"Somehow, I get the feeling there are other things worrying you at the moment that are causing this.  Not just my pride towards my job title.  Although, as oddly satisfying as it would be to annoy a perfect stranger before 2pm, I don't think I'm the reason you're so tense,"
    I turn to him in surprise and smile.  It's like that moment when you're a small child and you fall over and graze your knee.  You don't want to cry, but you need to, and the moment someone comes towards you with a worried look asking what's happened, you can't control it.  Floods of tears escape.
    It's just like that.
    Except I don't cry.
    Instead I say, "I've wasted the last four months being with a guy who isn't worth being with.  He makes me mad.  He makes me upset, and yet, I seem to be too stubborn to get away from it,"
    He nods as he's listening to me and I can tell he's genuinely worried.
    "Why can't you walk away?" he asks.
    I take in a deep breath.  "Because nothing's stable," I begin, "Since I graduated from uni, nothing seems to have lasted past 2 months.  This time two months ago I had just left my job and was in the middle of a new relationship.  Two months before then I had just started a new job and had just met my now boyfriend.  Two months before that I was unemployed and with my long-term boyfriend from uni.  Two months before that I was still a student.  There's too much chaos.  Is it wrong to not want things to change just because you want to sort out other parts of your life first?"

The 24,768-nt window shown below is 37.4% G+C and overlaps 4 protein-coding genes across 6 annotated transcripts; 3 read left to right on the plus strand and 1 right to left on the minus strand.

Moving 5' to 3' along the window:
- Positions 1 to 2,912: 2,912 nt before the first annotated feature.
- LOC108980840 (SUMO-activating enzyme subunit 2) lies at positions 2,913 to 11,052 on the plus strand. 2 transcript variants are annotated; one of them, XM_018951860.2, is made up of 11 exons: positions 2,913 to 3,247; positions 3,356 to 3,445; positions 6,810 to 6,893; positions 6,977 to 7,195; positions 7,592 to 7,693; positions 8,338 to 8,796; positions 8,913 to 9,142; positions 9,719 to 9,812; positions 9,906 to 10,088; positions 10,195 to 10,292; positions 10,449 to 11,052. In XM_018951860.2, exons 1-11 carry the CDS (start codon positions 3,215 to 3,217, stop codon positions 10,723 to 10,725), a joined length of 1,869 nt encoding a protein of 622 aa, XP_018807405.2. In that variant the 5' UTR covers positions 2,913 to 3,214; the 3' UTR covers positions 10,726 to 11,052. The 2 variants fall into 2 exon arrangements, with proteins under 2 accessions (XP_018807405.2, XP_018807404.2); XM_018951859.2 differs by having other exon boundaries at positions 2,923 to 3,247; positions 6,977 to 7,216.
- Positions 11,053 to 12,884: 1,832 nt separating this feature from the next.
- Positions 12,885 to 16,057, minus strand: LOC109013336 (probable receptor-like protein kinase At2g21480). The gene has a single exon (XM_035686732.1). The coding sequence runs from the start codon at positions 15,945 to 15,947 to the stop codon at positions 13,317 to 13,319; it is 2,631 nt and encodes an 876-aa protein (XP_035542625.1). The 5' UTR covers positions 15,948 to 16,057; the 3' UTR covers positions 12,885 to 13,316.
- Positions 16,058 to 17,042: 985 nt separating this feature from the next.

"That's not wrong at all," he says.  A gentle smile sweeps over his lips.  He pauses for a second, then begins again, "When my last girlfriend broke up with me, she said she couldn't sort out her career unless she was single.  I didn't understand it at the time, but now it makes perfect sense.  If there's something in your life that's distracting you from something that should be a priority, you need to cut them loose,"
    "Weren't you mad at her for breaking up with you over such a stupid reason?"
    He laughs again.  "I was at the time.  But if you think about it, at least she was honest with me,"
    "It's still a stupid reason," I say, but he only laughs.

The train pulls up at the station, so I rise from my seat.
    "Get up," I playfully nudge his leg with my foot, "you don't want to miss it.  Goodness knows what you'll kick this time,"
    "I'm not getting on it," he says, looking at the train as if he's finally figured something out.  "I lied to you earlier.  I wasn't going to Guildford to meet my friend.  My ex wanted to meet up so we could talk about getting back together, but you know what, I really don't want to," he laughs at his realisation.
    "Oh," I don't know what else to say.  "Are you sure?"
    "Umm, I hope I wasn't the reason to cause this?"
    He smiles at me as he stands up.  "Oh Ella, more than you know.  Good luck with your job interview,"
    "Thank you," I say as I get on the train, dazed from the situation.
    "Maybe I'll bump into you again sometime,"
    The train doors click shut and I'm on my way, but the nerves of tomorrow's interview have alerted me of their presence again. 
    Right, you annoying butterflies, I say in my head.  It's just you and me now, so let's go get that bloody job!